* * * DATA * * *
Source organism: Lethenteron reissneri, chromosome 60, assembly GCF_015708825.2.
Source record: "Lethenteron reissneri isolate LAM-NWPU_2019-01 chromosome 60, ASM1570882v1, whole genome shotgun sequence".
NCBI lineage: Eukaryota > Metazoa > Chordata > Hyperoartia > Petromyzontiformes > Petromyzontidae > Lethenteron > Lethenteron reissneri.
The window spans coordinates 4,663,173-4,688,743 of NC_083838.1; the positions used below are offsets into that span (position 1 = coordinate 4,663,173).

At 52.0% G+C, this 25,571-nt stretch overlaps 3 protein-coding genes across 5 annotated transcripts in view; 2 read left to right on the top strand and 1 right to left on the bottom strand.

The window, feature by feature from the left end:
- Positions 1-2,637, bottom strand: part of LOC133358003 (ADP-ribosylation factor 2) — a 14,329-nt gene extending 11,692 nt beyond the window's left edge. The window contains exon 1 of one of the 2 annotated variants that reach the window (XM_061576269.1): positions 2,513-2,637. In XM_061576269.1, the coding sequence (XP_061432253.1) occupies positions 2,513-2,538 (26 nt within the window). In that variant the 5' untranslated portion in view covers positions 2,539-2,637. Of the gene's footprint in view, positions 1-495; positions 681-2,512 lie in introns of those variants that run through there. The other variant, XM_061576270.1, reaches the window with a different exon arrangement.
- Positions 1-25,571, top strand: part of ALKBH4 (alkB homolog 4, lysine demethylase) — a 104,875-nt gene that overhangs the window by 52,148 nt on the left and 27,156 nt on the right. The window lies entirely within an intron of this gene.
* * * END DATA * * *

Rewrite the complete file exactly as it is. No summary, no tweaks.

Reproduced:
Source organism: Lethenteron reissneri, chromosome 60, assembly GCF_015708825.2.
Source record: "Lethenteron reissneri isolate LAM-NWPU_2019-01 chromosome 60, ASM1570882v1, whole genome shotgun sequence".
NCBI lineage: Eukaryota > Metazoa > Chordata > Hyperoartia > Petromyzontiformes > Petromyzontidae > Lethenteron > Lethenteron reissneri.
The window spans coordinates 4,663,173-4,688,743 of NC_083838.1; the positions used below are offsets into that span (position 1 = coordinate 4,663,173).

At 52.0% G+C, this 25,571-nt stretch overlaps 3 protein-coding genes across 5 annotated transcripts in view; 2 read left to right on the top strand and 1 right to left on the bottom strand.

The window, feature by feature from the left end:
- Positions 1-2,637, bottom strand: part of LOC133358003 (ADP-ribosylation factor 2) — a 14,329-nt gene extending 11,692 nt beyond the window's left edge. The window contains exon 1 of one of the 2 annotated variants that reach the window (XM_061576269.1): positions 2,513-2,637. In XM_061576269.1, the coding sequence (XP_061432253.1) occupies positions 2,513-2,538 (26 nt within the window). In that variant the 5' untranslated portion in view covers positions 2,539-2,637. Of the gene's footprint in view, positions 1-495; positions 681-2,512 lie in introns of those variants that run through there. The other variant, XM_061576270.1, reaches the window with a different exon arrangement.
- Positions 1-25,571, top strand: part of ALKBH4 (alkB homolog 4, lysine demethylase) — a 104,875-nt gene that overhangs the window by 52,148 nt on the left and 27,156 nt on the right. The window lies entirely within an intron of this gene.